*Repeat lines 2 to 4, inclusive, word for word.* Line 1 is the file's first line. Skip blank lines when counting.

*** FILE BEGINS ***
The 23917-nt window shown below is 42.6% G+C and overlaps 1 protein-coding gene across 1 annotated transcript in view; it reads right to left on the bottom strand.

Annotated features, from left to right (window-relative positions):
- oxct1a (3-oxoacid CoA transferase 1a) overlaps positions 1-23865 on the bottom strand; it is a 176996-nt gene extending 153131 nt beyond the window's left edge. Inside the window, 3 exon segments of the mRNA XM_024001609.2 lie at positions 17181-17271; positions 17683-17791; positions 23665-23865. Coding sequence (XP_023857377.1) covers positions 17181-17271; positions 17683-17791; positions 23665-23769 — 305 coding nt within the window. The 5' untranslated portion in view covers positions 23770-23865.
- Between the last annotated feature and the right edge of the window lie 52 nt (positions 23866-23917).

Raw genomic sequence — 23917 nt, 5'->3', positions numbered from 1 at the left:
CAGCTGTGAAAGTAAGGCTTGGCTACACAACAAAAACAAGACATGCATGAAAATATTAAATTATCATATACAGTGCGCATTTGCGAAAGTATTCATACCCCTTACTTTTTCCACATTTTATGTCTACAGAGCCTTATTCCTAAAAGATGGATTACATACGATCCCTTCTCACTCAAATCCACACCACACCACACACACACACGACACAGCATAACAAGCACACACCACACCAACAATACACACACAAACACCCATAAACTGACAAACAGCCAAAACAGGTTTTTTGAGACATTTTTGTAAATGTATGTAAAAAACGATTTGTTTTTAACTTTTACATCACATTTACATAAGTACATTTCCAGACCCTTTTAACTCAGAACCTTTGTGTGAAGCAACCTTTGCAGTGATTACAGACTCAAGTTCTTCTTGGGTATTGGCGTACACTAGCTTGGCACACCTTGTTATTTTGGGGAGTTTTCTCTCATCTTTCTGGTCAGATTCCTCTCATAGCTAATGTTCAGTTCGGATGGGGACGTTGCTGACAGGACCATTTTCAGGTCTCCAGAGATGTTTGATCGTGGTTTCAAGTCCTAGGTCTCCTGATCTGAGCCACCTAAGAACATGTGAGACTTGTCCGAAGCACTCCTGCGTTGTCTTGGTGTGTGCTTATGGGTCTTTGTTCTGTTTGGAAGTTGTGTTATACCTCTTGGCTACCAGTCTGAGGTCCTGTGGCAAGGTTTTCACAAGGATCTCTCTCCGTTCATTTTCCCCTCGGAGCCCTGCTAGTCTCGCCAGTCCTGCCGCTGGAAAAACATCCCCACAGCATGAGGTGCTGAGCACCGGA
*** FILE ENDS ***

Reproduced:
Annotated features, from left to right (window-relative positions):
- oxct1a (3-oxoacid CoA transferase 1a) overlaps positions 1-23865 on the bottom strand; it is a 176996-nt gene extending 153131 nt beyond the window's left edge. Inside the window, 3 exon segments of the mRNA XM_024001609.2 lie at positions 17181-17271; positions 17683-17791; positions 23665-23865. Coding sequence (XP_023857377.1) covers positions 17181-17271; positions 17683-17791; positions 23665-23769 — 305 coding nt within the window. The 5' untranslated portion in view covers positions 23770-23865.
- Between the last annotated feature and the right edge of the window lie 52 nt (positions 23866-23917).